Figure 1-69.Backing for interior wall plates.
each block are fastened to the joists with two 16d nails.
Two 16d nails are also driven through each block into
the top of the wall.
Walls running in the same direction as the ceiling
joists require backing. Figure 1-68 (insert) shows how
backing is nailed to the top plates to provide a nailing
surface for the edges of the finish ceiling material.
Lumber used for backing usually has 2-inch nominal
thickness, although l-inch boards are sometimes used.
Figure 1-68 shows backing placed on top of walls.
The 2 by 4 pieces nailed to the exterior wall projects
from one side of the wall. The interior wall requires a 2
by 6 or 2 by 8 piece extending from both sides of the
wall. Backing is fastened to the top plates with 16d nails
spaced 16 inches OC. Backing is also used where joists
run at right angles to the partition (fig. 1-69).
The scuttle is an opening framed in the ceiling to
provide an entrance into the attic area. The size of the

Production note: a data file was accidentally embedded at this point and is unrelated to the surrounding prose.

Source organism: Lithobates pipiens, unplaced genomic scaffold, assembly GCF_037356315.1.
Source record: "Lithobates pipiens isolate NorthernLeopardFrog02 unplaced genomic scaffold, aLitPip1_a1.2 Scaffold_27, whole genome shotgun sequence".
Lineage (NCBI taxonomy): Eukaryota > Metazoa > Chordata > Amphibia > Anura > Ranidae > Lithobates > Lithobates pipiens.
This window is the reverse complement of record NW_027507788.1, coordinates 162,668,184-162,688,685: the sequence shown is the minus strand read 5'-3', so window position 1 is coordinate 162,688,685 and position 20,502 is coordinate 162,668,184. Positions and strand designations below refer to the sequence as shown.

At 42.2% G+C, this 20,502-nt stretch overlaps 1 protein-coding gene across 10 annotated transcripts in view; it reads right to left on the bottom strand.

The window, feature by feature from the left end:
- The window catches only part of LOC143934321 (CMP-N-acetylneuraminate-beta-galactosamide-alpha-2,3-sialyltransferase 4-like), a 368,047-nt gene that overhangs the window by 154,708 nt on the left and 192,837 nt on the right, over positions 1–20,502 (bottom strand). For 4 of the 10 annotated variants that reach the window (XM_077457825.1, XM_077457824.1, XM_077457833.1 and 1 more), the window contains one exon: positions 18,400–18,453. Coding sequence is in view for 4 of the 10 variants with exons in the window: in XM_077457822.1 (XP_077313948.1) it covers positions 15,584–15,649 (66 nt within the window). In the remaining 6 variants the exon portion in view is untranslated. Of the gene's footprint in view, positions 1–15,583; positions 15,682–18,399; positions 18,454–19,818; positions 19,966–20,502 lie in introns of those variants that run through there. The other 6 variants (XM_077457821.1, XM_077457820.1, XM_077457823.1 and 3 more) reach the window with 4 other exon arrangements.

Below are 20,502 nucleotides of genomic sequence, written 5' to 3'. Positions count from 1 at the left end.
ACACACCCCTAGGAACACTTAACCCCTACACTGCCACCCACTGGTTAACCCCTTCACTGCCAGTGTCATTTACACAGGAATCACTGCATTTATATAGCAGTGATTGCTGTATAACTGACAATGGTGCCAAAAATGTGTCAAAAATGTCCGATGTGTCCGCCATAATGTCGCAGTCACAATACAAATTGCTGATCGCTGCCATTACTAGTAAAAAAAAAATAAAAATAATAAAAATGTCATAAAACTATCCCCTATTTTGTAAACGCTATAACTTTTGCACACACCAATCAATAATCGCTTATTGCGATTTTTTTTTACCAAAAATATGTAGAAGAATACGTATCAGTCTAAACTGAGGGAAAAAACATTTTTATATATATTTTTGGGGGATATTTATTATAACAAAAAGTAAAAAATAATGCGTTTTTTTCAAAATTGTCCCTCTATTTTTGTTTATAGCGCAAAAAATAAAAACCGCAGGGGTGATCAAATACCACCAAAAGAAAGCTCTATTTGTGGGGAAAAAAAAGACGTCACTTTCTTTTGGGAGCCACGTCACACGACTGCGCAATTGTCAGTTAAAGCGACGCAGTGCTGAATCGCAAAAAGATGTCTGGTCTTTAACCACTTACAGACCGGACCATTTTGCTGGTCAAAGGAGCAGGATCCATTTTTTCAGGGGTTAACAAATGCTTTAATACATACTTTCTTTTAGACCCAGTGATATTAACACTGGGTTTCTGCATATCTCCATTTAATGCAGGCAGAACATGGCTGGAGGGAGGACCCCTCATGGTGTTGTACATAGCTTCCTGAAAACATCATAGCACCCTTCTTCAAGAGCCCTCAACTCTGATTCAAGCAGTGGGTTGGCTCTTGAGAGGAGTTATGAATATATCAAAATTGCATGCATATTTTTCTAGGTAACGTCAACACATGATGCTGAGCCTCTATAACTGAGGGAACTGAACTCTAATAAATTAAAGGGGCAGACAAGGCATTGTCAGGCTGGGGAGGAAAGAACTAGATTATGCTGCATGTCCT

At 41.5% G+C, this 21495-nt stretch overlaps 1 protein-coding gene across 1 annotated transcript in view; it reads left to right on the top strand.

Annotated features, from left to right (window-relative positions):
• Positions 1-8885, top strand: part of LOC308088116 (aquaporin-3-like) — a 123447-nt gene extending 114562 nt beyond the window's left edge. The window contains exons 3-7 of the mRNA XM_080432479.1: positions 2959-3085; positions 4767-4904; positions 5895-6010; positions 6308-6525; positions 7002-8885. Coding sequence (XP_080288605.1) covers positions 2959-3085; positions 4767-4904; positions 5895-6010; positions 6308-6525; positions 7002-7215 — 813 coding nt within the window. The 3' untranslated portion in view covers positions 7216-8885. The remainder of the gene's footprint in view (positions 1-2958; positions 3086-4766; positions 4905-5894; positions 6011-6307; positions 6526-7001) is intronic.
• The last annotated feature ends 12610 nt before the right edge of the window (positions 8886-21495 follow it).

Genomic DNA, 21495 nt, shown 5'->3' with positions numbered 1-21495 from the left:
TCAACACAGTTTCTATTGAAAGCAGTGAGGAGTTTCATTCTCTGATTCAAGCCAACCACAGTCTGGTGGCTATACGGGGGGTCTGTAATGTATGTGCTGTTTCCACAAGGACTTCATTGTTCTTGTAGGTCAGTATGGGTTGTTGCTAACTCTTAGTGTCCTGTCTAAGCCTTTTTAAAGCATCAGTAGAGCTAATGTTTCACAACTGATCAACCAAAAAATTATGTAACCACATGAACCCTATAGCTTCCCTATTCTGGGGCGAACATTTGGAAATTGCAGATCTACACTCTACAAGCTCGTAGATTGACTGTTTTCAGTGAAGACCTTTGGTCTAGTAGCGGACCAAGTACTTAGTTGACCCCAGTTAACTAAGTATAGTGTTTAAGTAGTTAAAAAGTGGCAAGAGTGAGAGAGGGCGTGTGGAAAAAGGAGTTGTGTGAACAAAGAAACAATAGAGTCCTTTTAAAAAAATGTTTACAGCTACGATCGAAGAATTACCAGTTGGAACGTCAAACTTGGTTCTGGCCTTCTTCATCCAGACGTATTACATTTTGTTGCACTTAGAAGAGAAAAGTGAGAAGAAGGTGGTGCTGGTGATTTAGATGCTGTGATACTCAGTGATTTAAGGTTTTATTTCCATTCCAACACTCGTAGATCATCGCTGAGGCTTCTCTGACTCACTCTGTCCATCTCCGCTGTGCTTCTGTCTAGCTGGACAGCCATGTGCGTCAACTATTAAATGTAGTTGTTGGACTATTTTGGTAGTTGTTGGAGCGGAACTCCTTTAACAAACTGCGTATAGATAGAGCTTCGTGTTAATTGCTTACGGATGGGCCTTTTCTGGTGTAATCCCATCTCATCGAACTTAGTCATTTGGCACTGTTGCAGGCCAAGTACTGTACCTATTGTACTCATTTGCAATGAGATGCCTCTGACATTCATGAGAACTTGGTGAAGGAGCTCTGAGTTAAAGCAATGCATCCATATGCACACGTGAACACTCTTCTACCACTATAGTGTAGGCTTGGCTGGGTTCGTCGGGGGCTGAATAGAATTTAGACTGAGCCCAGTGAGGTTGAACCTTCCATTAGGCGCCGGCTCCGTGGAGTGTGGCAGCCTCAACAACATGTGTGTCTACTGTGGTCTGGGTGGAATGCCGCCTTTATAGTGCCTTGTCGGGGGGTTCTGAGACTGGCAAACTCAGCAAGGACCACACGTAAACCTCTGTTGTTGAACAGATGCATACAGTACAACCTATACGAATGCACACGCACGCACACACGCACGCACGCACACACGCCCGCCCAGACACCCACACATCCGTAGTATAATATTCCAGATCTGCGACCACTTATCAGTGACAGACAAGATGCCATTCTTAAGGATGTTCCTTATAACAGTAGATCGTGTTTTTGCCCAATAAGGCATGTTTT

opening is decided by specification requirements and
should be indicated in the blueprints. It must be large
enough for a person to climb through easily.
The scuttle is framed in the same way as a floor
opening. If the opening is no more than 3 feet square, it
is not necessary to double the joists and headers. Scuttles
must be placed away from the lower areas of a sloping
roof. The opening may be covered by a piece of plywood
resting on stops. The scuttle opening can be cut out after
all the regular ceiling joists have been nailed in place.
RECOMMENDED READING LIST
Although the following references
were current when this TRAMAN was
published, their continued currency
cannot be assured. You therefore need
to ensure that you are studying the
Carpentry, Leonard Keel, American Technical
Publishers, Alsip, Ill., 1985.
Design of Wood Frame Structures for Permanence,
National Forest Products Association, Washington,
Exterior and Interior Trim, John E. Ball, Delmar
Publishers, Inc., Albany, N.Y, 1975.